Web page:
Miller, Robert C. (691st)

Robert C. Miller

Biography:  Robert Christ Miller was born on September 3, 2017, in McLean County, Illinois. He was the son of Andrew Miller and Eva Herron and attended Carlock Grade School and graduated from Carlock High School in 1935. He then worked in a die cast foundry and as shown on his discharge, he was a core-maker.

Service Time:  Robert entered the service on April 24, 1941, at Chicago, IL and took his basic training at Fort Donelson, Tennessee, and was then assigned to the 131st Infantry. While on leave from the unit, on July 5, 1941, Robert married the former Dorothy Louise Hamilton, “Dot”, who born in McLean County as well and was the daughter of Harold Bruce Hamilton and Fern Oma Miller. The new couple would make their home in Normal, IL.

Robert received additional training at Camp Grant, IL and was promoted to Corporal on November 8th while at Camp Forrest, TN. Two months later on January 1, 1942, while still at Camp Forrest, he was promoted to Sergeant. At some point, later in 1942, he was chosen to attend OCS (Officer Candidate School) and was sent to Camp Hood, Texas, where he would take part in Officer Candidate Course No. 4, graduating on November 6th as a 2nd Lieutenant.

Now a Second Lieutenant, he was assigned to Company A’s 1st platoon of the 691st Tank Destroyer Battalion, which was stationed at Camp Hood at the time. The unit was sent to Camp Claiborne, Louisiana, just prior to participating in the Louisiana maneuvers in May of 1943. It was during his training that Robert qualified as an Expert with the M1 Rifle, Sub-machine gun and 75mm TD gun. He also qualified as a Marksman with the Pistol and Carbine. He additionally went to Field Artillery School for training in the use of an Odograph, which can produce a map of an area by just driving over it with an Odograph-equipped jeep.

The 691st shipped out from the Boston port on July 26, 1944, arriving in England on August 1st. By the end of the month, they had landed in Northern France and entered combat in September in Lorraine, France, equipped with 3″ towed guns. It was on November 5th near Toul, France that Robert was wounded and would later receive the Purple Heart Medal in recognition of those wounds. The 691st transferred to the Ardennes sector in December and shifted south again to join operations in the Saar region in February and March 1945. In late March, the 691st began conversion to M36 tank destroyers.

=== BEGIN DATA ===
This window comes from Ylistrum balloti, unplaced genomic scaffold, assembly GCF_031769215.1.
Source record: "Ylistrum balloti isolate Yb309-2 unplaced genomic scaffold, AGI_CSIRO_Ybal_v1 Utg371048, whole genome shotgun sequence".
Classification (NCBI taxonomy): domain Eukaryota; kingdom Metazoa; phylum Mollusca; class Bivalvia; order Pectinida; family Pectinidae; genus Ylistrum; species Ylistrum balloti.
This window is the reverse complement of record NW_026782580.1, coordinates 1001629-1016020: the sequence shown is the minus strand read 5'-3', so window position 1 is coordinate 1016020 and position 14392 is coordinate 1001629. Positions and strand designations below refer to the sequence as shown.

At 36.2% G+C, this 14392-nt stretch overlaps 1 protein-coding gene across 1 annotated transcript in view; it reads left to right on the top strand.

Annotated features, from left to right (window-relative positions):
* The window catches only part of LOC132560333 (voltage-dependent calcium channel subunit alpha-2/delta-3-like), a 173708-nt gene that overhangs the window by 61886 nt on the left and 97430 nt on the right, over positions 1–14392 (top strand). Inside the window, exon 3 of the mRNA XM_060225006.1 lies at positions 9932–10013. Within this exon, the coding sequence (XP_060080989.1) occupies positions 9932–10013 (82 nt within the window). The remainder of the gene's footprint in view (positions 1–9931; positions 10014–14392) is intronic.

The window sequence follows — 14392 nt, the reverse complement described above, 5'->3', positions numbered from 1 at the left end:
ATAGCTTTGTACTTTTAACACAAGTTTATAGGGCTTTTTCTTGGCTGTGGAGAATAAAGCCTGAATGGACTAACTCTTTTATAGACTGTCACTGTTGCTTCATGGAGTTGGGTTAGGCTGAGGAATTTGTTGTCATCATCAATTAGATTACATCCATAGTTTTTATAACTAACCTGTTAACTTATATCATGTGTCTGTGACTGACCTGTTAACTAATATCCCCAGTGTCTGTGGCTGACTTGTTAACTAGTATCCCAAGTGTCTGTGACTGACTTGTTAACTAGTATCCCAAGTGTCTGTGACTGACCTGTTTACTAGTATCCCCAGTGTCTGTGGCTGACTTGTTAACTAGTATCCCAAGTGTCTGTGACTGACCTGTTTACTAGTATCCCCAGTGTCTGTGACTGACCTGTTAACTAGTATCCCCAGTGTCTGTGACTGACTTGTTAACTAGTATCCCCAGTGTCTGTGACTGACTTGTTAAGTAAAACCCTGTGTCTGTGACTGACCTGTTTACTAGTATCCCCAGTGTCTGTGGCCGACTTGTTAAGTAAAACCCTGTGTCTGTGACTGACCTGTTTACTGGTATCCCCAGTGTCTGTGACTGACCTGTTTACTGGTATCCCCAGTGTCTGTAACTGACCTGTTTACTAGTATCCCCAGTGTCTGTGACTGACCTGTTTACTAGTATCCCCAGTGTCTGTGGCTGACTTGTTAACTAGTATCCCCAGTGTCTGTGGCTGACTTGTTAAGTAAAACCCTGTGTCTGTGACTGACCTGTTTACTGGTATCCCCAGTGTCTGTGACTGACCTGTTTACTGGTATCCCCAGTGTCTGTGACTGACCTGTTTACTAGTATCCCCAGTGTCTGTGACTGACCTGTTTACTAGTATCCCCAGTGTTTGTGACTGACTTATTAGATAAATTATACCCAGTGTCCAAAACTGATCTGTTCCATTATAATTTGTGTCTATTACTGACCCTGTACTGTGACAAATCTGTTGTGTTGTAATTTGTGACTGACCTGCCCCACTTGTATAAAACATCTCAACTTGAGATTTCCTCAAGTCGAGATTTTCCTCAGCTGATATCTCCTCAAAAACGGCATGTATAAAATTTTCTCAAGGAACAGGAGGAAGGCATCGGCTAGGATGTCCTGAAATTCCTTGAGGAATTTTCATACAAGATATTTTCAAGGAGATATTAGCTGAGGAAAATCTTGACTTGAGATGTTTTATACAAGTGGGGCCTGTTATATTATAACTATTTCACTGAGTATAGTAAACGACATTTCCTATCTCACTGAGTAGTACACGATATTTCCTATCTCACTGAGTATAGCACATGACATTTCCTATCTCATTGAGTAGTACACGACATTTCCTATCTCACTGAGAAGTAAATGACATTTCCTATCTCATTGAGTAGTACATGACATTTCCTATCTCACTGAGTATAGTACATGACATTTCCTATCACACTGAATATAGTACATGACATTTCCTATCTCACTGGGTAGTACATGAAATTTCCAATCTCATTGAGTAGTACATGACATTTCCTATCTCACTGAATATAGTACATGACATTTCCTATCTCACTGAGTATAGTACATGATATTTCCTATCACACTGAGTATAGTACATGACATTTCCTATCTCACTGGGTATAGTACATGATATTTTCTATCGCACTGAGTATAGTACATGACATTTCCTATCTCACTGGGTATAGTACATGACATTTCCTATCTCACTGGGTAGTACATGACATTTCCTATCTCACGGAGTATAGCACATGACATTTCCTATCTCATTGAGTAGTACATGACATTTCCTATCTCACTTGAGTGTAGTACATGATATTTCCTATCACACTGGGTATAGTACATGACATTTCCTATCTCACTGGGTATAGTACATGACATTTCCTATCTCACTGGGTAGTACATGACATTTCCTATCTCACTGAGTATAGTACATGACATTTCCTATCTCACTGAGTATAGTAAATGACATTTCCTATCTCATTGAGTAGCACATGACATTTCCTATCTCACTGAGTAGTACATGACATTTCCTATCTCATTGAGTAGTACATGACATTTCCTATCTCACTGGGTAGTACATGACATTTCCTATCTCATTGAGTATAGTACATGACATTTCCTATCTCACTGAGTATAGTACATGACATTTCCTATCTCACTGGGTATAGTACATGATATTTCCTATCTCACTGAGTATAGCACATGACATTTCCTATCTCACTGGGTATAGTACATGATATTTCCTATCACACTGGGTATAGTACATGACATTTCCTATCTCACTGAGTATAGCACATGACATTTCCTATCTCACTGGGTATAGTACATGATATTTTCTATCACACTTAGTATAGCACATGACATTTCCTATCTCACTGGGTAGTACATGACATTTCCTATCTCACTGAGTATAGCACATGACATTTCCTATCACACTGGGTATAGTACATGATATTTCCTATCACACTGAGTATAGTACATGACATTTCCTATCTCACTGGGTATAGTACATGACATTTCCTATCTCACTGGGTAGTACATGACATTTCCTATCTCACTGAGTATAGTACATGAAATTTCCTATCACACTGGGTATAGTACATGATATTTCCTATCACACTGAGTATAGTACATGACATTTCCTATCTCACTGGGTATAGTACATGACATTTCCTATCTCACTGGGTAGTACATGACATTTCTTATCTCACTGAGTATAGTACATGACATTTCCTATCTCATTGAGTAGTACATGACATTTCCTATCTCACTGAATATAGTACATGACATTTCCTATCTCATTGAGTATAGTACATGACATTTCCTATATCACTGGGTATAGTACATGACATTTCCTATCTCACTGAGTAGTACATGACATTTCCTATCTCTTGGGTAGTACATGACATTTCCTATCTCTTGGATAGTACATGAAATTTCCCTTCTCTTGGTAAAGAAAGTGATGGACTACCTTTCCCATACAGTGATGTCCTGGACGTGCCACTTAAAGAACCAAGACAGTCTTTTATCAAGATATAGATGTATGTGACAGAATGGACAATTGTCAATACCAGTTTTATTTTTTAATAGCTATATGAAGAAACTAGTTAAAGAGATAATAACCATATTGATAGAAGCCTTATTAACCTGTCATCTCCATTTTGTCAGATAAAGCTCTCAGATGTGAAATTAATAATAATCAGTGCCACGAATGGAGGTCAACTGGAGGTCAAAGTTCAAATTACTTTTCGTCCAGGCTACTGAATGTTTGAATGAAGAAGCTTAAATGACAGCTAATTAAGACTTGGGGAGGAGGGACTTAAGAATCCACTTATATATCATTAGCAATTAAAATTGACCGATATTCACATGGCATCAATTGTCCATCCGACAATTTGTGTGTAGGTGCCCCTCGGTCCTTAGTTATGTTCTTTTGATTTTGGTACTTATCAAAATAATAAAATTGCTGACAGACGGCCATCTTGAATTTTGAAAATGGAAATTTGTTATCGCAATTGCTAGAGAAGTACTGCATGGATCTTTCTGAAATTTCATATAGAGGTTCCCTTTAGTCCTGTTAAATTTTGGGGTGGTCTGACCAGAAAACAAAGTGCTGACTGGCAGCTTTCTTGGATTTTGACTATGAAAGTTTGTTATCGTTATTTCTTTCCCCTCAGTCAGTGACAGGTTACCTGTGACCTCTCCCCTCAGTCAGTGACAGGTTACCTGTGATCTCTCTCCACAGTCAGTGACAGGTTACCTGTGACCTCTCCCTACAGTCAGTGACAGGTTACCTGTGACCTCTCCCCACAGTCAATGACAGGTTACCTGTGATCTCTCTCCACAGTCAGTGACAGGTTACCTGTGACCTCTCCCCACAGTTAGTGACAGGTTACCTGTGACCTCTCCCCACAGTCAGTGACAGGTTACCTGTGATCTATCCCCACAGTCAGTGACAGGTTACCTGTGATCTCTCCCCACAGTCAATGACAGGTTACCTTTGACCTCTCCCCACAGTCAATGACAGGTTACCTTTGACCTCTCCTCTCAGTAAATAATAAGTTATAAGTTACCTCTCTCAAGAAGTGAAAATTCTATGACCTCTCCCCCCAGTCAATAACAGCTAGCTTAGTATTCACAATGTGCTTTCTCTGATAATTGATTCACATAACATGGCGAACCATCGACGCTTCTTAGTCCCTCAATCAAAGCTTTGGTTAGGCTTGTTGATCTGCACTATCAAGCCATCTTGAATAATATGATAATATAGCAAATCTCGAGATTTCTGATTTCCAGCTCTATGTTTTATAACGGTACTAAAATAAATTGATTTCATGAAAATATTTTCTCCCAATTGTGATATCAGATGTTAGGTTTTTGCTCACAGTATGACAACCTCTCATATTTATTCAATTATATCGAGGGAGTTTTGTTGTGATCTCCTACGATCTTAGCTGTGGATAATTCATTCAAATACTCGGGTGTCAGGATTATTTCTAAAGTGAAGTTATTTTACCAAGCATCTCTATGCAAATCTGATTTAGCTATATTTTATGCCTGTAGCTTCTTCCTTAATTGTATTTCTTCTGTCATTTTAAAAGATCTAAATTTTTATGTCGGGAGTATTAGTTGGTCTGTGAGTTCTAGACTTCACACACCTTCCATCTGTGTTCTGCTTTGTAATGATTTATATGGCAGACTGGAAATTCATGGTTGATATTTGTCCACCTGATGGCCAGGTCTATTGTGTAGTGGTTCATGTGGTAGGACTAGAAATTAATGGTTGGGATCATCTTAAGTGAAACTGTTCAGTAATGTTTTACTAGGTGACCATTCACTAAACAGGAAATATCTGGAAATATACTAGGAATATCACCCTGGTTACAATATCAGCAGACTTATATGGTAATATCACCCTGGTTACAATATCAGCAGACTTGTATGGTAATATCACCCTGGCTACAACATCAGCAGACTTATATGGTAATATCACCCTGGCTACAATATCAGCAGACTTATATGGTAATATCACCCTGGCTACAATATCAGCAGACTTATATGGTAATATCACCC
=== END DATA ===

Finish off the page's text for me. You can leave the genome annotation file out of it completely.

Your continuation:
During the first week of April, the unit was partially converted to the new TDs in an effort to support the 65th Infantry’s advance into Germany, reaching Limbach in April. Robert received credit for each of the unit’s campaigns in Northern France, Rhineland, the Ardennes and Central Europe. He was awarded the Bronze Star Medal per General Order No. 2 from the XII Corps dated January 6, 1945, for Meritorious Service for the period November 8th to 27th of 1944. He also received the American Defense Service Ribbon and the EAME Ribbon. He shipped home on October 29th, arriving back in the U.S., on November 9th. Robert left the service on January 15, 1946, at Camp Grant, IL, at the rank of Major.

Honorable Discharge

Although he was no longer in active service, Robert did join the ranks of the Army Reserves as a Reserve Commissioned Officer and was promoted to Major (Army of the United States) on September 10, 1946. He would eventually leave the reserves in July of 1953.

In his civilian life, Robert found work with the Phillips 66 company as a petroleum jobber, purchasing refined fuel from refineries. He also served as Director of the Bank of Carlock. He and Dot would have two daughters, Pamela, born in 1947, and Kathleen in 1952. In his spare time, Robert enjoyed hunting and bowling and was a member of the Carlock Christian Church, the Carlock Lions Club, the Bloomington Elks Club and the Danvers Masonic Lodge No. 742 AF & AM.

Robert passed away on June 10, 1992, and was buried in the East Lawn Cemetery in Bloomington, IL. Thank you to Robert’s daughter, Pamela, and her husband Doug, for providing the information and photos used in this tribute. Thank you also to Matthew Boal for providing additional information and to Find A Grave contributor, Tony Cannon, for the use of the grave marker photo.